Pragmatic legal spend management tips for dealing with the return of the “more with less” mantra in 2023
Legal departments are facing “pressures from all directions.”
That’s according to a report on Law.com by Trudy Knockless. She writes that in-house teams are anticipating pressures on legal costs in 2023 – and a return to the old mantra of doing ‘more with less.’
However, there are new challenges this time around that her article underscores. First, in the wake of the pandemic, in-house teams have expanded their roles as trusted advisors. Second, they face an “increasingly complex regulatory landscape from myriad directions.”
In other words, the volume of legal work has increased, so wrangling budget cuts and demanding ‘more with less’ will come with heightened risk exposure.
D. Casey Flaherty, the co-founder and chief strategy officer at LexFusion put it this way to our CEO, Nicholas d'Adhemar, in a podcast interview:
“Instead of more with less, the idea that the legal budget should be reduced, we need to reorient the conversation of more for less – that is we need a higher yield from every dollar we spend. We are going to need more money because there are so many net new complexities that have a material impact on the business.”
The focus must shift to control, as Nicholas says. Importantly, control does not necessarily mean cutting legal spending, which may expose a firm to unacceptable levels of risk. Control means getting more value for the money spent.
5 Practical Tips for Getting Control of Legal Expenses
Legal departments often turn to many of the tenured tactics for managing costs. These include bringing more work in-house, sending commodity work to ASLPs, and asking law firms for discounts. However, these tactics don’t put the legal team in a position of greater control. In many cases, it merely moves the money to a different budget line item.
The smarter way? Harnessing the power of data and analysis. Here are some practical tips for getting started.
1. Start collecting legal spend data.
This seems obvious, but we talk to legal department leaders all the time that can’t articulate how much they spend with outside counsel. The first step to gaining control is to establish an accurate baseline which means collecting data.
Begin by gathering data as to what you are spending, by matter and with which law firm. Diligently accounting for spend by matters enables the legal department to clearly demonstrate where the legal budget is going. More importantly, it will also help identify areas for optimization.
You can absolutely do this in a spreadsheet – it’s a grind – but it’s entirely possible. As an alternative, legal spend management tools like Apperio make it easy – and automate the data collection.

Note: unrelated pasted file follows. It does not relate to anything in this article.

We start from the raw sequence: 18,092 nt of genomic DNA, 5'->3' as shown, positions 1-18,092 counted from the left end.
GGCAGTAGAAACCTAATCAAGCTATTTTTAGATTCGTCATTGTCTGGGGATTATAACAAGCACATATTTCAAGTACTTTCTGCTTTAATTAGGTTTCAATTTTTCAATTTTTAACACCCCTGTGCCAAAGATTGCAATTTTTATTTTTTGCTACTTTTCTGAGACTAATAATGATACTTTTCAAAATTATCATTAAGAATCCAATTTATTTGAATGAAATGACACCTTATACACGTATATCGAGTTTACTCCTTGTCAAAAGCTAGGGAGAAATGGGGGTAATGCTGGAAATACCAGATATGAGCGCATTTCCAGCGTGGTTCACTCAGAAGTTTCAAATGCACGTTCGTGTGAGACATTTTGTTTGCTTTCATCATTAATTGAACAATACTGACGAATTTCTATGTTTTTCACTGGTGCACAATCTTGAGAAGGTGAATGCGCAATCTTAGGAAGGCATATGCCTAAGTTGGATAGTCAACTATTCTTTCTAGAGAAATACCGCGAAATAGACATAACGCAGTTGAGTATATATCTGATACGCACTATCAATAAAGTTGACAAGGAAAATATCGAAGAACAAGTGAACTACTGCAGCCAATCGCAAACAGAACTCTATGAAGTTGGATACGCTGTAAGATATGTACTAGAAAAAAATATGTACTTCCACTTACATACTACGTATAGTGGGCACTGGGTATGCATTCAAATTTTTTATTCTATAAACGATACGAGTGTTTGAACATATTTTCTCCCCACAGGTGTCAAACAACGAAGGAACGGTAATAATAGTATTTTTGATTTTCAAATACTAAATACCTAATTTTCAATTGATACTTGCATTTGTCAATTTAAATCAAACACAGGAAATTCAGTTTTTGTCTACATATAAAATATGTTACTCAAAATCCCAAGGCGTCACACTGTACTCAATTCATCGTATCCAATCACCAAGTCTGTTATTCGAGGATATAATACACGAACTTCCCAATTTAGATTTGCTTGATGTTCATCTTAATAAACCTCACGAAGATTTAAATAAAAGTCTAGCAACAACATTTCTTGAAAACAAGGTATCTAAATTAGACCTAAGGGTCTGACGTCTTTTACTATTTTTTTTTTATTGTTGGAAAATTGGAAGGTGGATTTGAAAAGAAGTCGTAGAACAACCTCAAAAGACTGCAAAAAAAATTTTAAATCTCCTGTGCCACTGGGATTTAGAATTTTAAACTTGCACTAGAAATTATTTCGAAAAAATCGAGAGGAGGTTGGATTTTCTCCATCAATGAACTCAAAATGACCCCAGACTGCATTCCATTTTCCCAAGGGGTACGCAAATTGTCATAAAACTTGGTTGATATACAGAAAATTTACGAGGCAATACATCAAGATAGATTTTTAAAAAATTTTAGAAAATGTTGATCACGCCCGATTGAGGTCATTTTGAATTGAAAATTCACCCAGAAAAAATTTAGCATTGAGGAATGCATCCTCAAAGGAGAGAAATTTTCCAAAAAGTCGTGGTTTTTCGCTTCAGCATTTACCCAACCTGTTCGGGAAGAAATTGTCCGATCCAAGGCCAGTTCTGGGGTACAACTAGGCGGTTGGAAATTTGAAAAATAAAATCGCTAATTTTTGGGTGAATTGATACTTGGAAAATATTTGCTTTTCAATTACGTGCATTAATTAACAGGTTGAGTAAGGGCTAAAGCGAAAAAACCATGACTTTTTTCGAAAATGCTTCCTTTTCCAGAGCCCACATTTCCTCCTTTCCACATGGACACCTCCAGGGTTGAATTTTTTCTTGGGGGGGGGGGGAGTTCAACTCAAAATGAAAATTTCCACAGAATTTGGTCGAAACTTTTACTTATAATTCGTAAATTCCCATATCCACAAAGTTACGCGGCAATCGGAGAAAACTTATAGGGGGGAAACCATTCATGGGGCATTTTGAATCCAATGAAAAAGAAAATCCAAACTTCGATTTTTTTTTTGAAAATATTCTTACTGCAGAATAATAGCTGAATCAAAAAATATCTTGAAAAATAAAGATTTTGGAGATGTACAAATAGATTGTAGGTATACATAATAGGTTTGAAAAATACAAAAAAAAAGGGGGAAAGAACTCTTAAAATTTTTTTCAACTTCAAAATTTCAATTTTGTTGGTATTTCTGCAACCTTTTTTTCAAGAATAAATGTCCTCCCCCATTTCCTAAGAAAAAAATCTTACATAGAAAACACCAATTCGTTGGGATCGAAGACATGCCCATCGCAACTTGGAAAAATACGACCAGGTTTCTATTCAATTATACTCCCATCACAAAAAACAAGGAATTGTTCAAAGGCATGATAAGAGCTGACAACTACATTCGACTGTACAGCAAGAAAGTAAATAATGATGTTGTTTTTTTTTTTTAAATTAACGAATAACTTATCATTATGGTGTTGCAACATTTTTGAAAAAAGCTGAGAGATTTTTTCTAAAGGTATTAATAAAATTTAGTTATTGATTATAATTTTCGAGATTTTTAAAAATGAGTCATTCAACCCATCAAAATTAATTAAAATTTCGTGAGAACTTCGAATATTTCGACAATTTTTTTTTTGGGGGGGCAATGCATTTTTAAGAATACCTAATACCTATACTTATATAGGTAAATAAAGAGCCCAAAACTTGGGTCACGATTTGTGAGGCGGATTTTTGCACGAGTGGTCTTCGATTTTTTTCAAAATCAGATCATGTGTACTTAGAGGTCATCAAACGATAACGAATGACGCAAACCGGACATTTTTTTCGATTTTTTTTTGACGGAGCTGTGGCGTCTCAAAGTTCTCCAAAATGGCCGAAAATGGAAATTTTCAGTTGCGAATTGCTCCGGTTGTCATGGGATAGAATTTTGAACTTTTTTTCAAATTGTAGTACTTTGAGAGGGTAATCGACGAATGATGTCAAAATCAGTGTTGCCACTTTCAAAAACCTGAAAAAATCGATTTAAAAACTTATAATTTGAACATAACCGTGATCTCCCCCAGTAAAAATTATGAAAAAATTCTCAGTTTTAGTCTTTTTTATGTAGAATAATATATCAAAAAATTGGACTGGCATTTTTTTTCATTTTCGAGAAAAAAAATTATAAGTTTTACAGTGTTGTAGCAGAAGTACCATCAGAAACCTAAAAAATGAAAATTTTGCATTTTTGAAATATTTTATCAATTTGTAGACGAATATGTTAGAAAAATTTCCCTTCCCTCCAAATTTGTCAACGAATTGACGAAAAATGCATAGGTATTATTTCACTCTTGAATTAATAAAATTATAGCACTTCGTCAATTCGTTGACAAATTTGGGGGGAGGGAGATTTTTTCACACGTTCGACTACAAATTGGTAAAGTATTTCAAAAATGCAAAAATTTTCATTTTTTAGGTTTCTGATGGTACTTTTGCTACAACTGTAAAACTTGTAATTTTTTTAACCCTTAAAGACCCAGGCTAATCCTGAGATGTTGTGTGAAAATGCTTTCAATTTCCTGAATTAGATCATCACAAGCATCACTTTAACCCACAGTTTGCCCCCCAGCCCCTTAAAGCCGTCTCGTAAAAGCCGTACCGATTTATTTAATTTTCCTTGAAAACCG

For example, the legal department at an international food delivery service we worked with couldn’t say how much they spent on legal when we started. However, as they began using our tool to collect data, they could see about 90% of their legal spend in one country was going toward outside counsel for employment issues. That analysis was the basis of a business case for hiring an internal employment lawyer in that country at a lower cost.
2. Establish metrics for inside legal spending.
Corporate counsel has been bringing more legal work in-house for years, but they don’t have a good handle on the costs. Why? While most law departments track outside counsel spend, many do not track in-house legal spend.
Casey Flaherty points to the 14th Annual Law Department Operations Survey by the Blickstein Group. It found about 90% of respondents said they track outside counsel spend but only about half (51%) track in-house legal spend. That means about half of in-house teams have no means to measure what they are spending in-house.
Multiple surveys have similar findings. The legal department can’t know the cost-benefit of bringing more work in-house if it’s not measured.
As Nicholas wrote for Legaltech News recently, “some lawyers move in-house to get away from needing to record small units of time – itself a time-consuming and tedious exercise. Yet there may be a good rationale for re-imagining the concept as a means for the legal department to get a handle on in-house costs.”
One exemplary in-house team that did so, didn’t require their lawyers “to log time in six-minute intervals like a law firm. The legal department was just looking for a reasonably accurate sense of the in-house lawyers’ workload and throughput.”